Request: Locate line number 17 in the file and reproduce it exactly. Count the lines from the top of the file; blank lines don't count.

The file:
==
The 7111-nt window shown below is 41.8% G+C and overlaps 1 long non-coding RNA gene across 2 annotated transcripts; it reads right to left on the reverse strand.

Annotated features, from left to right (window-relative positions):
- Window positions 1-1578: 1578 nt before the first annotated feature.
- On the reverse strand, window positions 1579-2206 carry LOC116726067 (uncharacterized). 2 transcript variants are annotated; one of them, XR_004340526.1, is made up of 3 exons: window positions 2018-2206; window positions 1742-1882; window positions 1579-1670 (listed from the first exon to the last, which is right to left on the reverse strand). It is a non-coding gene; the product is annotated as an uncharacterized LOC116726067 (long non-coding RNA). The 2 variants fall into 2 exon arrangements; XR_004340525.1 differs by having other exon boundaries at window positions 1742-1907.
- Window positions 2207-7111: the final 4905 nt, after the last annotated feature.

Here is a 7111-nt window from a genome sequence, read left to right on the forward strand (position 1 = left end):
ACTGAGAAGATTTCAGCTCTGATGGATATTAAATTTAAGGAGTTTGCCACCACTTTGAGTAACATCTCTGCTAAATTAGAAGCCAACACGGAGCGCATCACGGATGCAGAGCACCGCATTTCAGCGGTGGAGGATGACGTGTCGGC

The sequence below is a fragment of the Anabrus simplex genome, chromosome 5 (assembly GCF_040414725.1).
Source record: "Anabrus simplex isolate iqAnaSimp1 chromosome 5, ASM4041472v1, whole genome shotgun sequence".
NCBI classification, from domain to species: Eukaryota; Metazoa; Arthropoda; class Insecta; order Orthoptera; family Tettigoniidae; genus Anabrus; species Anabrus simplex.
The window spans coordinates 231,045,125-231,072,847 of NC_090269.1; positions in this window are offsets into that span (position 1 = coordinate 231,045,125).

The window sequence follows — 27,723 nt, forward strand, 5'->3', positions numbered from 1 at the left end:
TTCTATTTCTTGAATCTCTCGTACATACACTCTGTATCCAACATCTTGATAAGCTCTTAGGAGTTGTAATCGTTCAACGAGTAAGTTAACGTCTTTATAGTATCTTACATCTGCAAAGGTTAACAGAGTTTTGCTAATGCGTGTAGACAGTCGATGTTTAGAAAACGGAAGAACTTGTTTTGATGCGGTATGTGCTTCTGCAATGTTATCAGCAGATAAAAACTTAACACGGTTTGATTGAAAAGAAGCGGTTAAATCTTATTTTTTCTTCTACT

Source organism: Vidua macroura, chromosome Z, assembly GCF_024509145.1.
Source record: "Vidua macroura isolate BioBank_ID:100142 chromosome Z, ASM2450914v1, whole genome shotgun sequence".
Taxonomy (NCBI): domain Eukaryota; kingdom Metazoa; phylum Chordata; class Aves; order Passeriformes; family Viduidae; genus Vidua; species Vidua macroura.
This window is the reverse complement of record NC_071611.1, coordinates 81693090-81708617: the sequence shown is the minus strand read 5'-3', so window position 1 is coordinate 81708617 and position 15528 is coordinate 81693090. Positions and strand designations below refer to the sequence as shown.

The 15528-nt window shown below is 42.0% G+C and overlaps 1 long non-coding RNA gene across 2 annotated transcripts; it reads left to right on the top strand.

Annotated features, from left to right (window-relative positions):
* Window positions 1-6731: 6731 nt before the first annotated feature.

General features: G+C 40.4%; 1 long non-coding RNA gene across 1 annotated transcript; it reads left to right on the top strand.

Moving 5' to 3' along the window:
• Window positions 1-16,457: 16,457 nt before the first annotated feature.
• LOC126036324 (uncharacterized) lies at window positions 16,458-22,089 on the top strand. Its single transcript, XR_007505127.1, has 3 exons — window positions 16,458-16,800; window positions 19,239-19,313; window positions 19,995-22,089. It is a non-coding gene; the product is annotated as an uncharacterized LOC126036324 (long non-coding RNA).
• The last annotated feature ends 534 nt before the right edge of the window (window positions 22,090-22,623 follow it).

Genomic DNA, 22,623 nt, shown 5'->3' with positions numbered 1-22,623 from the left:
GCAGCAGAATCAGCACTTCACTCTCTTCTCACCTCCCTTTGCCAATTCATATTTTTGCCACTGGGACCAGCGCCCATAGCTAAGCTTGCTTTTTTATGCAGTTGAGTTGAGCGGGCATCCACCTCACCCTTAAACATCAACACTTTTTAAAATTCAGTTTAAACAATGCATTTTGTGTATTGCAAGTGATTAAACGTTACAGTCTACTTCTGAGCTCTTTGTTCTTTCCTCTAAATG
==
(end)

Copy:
This window is the reverse complement of record NC_071611.1, coordinates 81693090-81708617: the sequence shown is the minus strand read 5'-3', so window position 1 is coordinate 81708617 and position 15528 is coordinate 81693090. Positions and strand designations below refer to the sequence as shown.